Keeping your company’s data safe can be tricky when your competitors are begging you to put all your conversations, projects, and hard work right into the palms of their hands.
To make sure its competitors aren’t able to look behind its tightly drawn curtains, Microsoft has a list of online services that it forbids its workforce to use, according to a report from GeekWire. They’re familiar names for most modern professionals: Slack, Google Docs, and Amazon Web Services (among others).
Despite the popularity of some of these services that allow for easy communication between employees and data storing and sharing, Microsoft wants to make sure everybody is keeping all their information in-house with its own programs. Actually, not even all of its own programs are safe, as the Microsoft-owned GitHub is also off limits.
The idea behind this is that these services would theoretically allow companies like Google and Amazon to look directly at some of the things Microsoft is working on. There’s no way Microsoft wants to make it that easy for its competition.
Here’s an excerpt that GeekWire provided from Microsoft’s internal document with regard to Slack:
Slack Free, Slack Standard and Slack Plus versions do not provide required controls to properly protect Microsoft Intellectual Property (IP). Existing users of these solutions should migrate chat history and files related to Microsoft business to Microsoft Teams, which offers the same features and integrated Office 365 apps, calling and meeting functionality. Learn more about the additional features that Teams can provide your workgroup. Slack Enterprise Grid version complies with Microsoft security requirements; however, we encourage use of Microsoft Teams rather than a competitive software.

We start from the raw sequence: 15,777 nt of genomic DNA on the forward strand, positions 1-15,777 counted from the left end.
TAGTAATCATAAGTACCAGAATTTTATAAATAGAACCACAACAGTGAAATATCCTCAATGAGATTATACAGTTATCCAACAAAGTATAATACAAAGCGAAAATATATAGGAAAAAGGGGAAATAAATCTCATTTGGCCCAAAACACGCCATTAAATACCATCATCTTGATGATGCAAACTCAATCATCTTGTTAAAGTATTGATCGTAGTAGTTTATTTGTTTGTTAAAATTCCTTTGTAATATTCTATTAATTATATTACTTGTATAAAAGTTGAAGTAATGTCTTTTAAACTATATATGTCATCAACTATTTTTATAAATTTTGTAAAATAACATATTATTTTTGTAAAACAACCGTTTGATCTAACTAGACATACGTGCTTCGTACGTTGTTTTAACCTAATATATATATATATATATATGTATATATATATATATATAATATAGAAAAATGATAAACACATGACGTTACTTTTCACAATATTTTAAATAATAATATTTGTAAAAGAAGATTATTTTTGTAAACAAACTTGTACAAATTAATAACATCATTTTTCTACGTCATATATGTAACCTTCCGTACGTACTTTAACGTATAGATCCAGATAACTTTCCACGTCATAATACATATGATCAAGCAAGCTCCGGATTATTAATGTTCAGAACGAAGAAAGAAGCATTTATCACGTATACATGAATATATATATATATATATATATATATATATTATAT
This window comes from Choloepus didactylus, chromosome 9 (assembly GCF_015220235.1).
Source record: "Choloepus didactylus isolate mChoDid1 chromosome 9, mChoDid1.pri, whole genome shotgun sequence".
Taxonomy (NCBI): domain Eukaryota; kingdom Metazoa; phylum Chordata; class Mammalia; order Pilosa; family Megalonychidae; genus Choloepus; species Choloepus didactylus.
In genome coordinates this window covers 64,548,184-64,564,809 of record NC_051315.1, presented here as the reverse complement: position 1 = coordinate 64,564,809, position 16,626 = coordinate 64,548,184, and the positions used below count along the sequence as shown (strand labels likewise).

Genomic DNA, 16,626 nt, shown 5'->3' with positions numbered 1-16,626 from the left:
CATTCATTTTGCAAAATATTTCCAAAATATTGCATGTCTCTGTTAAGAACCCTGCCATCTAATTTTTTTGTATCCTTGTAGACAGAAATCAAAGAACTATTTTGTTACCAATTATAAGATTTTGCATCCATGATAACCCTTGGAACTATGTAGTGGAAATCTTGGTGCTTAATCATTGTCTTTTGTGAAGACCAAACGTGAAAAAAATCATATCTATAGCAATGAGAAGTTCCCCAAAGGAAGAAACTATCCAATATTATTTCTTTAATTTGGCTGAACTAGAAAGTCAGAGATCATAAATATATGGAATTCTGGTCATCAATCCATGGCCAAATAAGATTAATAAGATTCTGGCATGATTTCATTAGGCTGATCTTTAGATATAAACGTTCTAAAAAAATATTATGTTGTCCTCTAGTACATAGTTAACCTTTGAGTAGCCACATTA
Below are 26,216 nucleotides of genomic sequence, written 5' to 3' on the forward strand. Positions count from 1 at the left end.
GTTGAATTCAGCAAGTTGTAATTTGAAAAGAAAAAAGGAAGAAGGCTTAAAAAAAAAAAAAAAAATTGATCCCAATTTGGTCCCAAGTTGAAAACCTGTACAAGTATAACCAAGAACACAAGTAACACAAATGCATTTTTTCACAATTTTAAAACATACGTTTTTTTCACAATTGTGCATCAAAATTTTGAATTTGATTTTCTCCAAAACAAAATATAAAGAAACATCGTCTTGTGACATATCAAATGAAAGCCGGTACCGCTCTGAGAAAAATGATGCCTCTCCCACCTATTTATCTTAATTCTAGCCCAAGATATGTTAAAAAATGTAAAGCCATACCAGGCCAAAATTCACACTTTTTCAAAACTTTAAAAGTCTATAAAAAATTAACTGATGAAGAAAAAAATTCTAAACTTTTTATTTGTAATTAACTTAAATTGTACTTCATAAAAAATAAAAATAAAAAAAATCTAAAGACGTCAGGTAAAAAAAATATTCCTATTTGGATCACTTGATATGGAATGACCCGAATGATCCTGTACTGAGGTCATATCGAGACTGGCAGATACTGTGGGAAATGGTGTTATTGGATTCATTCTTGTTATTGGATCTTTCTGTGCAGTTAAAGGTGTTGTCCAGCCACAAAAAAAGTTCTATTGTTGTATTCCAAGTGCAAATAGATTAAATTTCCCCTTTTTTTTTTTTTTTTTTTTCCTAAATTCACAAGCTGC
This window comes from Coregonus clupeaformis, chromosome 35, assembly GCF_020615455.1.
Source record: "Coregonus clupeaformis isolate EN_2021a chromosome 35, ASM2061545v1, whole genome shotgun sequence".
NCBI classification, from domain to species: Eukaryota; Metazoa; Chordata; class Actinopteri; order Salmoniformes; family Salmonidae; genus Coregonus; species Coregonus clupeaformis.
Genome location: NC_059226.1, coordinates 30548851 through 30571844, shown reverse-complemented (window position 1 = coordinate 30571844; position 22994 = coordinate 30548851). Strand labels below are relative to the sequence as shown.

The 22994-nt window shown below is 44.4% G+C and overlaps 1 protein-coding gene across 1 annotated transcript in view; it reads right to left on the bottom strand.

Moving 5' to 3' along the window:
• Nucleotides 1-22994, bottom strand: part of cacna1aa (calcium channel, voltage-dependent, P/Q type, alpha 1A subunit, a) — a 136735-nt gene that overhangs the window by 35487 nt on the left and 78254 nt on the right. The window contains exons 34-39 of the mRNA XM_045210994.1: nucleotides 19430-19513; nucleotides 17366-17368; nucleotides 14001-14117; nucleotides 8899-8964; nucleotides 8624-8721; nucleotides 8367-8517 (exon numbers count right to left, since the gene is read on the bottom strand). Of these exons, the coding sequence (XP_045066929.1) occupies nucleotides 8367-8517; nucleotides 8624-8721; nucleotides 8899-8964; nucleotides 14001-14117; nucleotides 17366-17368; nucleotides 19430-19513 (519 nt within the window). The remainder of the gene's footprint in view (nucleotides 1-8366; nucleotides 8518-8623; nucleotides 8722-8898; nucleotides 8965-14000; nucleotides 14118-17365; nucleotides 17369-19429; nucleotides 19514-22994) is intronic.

It makes sense when you put it like that. Not only does it open Microsoft up for other companies to see, but it’s kind of a bad look when your own employees are using a competing service It’s like if someone who worked at Apple did their work on a Windows computer.
Another interesting inclusion on the list of banned software is Grammarly, a tool that helps correct spelling and grammar. While that’s a nice tool to have, it logs every keystroke users make in documents and in emails.
Just something to keep in mind if you’re working with sensitive information.